Significantly, the bill stipulates that companies would have to notify developers in violation of these rules no fewer than three times over 90 days. If the developer does not remedy the issue by 90 days after its first warning from the app store, the app store, under the bill, “shall remove the application of the developer from the application store.” Of course, this immediately raises larger questions, especially about speech: The sponsoring legislators would like to attempt to force private companies to make software effectively unavailable to the U.S. public because the software is not, in their view, sufficiently transparent about its country of origin. It somewhat echoes calls to have Google and Apple remove TikTok from their U.S. app stores. It also raises unanswered questions about what would constitute a violation of the country of origin provisions. Because a “beneficial owner” of an app, under the bill, can include a company with only 25 percent ownership, there could be scenarios in which developers are based in one country, a part owner of an app is based in a second country, and a majority owner of an app is based in a third country. It’s not exactly clear how that would be handled—perhaps by the app having to list all three countries. 

App stores would also be required to establish a process for users to report apps violating these rules, anonymously if they so choose, and for apps to contest removal from the app store. For app stores in violation of these rules, the bill states that the attorney general for the appropriate district court can bring a civil suit against those companies.

What’s the Takeaway?

Lankford has positioned the Know Your App Act in contrast to proposals like the RESTRICT Act, the latter of which would establish a formal process for the Commerce Department to review and potentially restrict or block transactions with a wide range of non-U.S. tech companies, products, and services. In the press release on the Know Your App Act, Lankford said that

Americans should remain free to buy items from wherever they want, but the least Big Tech can do is label where Americans’ money is going when they download in the app store.

Section 2(a)(2) of the bill that describes the risks of concern also states that

Users have a right to know baseline information on the country of origin so that they can personally make decisions to mitigate the threat to their personal and biometric information.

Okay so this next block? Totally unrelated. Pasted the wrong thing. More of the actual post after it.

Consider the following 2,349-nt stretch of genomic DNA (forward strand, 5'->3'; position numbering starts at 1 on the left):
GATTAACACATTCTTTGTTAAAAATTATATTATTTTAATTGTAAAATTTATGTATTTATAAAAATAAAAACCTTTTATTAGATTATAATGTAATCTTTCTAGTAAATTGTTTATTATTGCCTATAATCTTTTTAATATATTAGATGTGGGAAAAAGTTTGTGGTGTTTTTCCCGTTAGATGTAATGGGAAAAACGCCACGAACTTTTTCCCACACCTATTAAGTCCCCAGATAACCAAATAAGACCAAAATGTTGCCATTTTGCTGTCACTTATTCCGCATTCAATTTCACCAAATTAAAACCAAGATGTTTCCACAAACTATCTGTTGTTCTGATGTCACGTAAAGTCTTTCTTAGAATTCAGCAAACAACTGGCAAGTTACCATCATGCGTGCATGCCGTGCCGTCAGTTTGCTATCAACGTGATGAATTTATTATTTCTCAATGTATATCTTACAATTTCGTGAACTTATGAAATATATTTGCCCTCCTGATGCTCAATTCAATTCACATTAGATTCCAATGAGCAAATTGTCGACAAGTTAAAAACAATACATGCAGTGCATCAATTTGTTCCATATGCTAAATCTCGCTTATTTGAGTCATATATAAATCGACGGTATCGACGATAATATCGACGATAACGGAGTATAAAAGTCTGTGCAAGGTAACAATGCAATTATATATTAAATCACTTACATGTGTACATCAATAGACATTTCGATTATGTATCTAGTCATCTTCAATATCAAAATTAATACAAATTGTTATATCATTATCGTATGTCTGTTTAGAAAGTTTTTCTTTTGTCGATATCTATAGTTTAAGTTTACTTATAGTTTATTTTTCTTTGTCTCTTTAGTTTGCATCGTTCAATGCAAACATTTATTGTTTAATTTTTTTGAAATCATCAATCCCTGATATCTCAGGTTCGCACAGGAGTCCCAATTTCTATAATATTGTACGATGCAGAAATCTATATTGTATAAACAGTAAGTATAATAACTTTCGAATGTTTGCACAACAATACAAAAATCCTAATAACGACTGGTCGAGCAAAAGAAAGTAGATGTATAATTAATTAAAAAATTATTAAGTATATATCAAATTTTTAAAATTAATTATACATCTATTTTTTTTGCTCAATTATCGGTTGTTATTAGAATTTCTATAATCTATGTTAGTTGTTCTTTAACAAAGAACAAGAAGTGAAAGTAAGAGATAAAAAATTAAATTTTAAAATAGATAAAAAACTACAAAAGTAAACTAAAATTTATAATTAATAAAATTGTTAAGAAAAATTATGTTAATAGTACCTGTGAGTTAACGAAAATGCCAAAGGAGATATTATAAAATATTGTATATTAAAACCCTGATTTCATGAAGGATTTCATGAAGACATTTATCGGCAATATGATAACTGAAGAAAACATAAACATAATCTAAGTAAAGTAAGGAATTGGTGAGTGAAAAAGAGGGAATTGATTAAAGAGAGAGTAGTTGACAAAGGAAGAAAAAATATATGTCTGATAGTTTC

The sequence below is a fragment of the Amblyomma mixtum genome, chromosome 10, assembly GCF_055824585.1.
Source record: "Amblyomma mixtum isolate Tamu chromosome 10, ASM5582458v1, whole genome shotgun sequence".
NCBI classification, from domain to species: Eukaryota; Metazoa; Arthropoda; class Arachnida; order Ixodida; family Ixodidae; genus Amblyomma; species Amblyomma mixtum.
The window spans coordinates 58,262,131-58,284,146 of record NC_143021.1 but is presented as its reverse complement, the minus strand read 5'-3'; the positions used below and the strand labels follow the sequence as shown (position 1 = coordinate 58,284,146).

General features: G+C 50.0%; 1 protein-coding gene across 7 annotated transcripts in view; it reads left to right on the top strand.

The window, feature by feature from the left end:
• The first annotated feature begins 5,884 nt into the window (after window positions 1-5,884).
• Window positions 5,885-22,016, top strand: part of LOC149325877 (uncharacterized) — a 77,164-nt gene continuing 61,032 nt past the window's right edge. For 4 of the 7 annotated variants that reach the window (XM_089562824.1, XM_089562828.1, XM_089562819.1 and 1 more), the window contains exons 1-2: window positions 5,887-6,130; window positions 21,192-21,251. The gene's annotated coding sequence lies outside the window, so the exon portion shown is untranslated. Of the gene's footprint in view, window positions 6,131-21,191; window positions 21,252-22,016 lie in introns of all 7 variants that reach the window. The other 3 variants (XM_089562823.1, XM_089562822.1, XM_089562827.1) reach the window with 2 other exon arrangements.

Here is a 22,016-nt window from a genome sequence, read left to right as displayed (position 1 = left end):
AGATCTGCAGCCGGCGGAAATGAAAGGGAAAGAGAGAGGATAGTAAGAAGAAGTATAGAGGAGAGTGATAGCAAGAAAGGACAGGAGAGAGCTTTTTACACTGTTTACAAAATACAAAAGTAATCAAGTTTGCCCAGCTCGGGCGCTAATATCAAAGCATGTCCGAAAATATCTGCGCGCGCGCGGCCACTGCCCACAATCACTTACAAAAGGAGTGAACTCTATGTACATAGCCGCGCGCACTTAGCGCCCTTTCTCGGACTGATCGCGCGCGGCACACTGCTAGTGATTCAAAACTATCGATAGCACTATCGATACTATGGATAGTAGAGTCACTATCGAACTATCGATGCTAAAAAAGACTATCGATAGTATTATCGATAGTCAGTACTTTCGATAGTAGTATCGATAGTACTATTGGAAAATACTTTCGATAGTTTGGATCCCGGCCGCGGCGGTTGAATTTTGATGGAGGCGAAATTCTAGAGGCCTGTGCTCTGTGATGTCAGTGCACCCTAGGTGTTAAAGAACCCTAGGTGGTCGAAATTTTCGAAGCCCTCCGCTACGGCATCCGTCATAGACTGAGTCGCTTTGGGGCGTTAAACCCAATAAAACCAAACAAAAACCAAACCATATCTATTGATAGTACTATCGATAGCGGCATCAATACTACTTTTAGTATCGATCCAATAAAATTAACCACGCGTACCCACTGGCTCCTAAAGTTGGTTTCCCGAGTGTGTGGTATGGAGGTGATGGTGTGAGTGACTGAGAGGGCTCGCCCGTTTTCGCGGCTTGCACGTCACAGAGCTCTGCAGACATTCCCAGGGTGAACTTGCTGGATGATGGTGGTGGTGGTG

Indeed, this bill is very different from the RESTRICT Act. It does not formally establish a technology security review process in the government, and it does not call for the government itself to directly restrict access to an application. Instead, the Know Your App Act focuses just on apps and app stores, and would require that apps provide information about their country of origin. Theoretically, apps owned by Chinese firms would all remain in the app store, so long as they were transparent to the app store that their owners were based in China. The RESTRICT Act, in turn, could have these apps’ activity in the U.S. (such as their availability in app stores) limited. Also unlike the RESTRICT Act, this bill does not attempt to supersede an important limit on executive power that says the president cannot restrict the import or export of information.

Again, the bill’s authors are worried about apps from China but have written the legislation more broadly. It’s not clear, though, whether they realize just how many countries have laws and regulations for user data transfers, which if interpreted literally would make dozens and dozens of countries around the world qualify as countries of concern. Again, this is not a bad thing—disclosing, for example, that an app has a Swiss developer is another piece of information for the consumer. But it rings somewhat strange in a bill that is clearly motivated by concerns about apps with Chinese corporate owners.

Justin Sherman is a contributing editor at Lawfare. He is also the founder and CEO of Global Cyber Strategies, a Washington, DC-based research and advisory firm; a senior fellow at Duke University’s Sanford School of Public Policy, where he runs its research project on data brokerage; and a nonresident fellow at the Atlantic Council.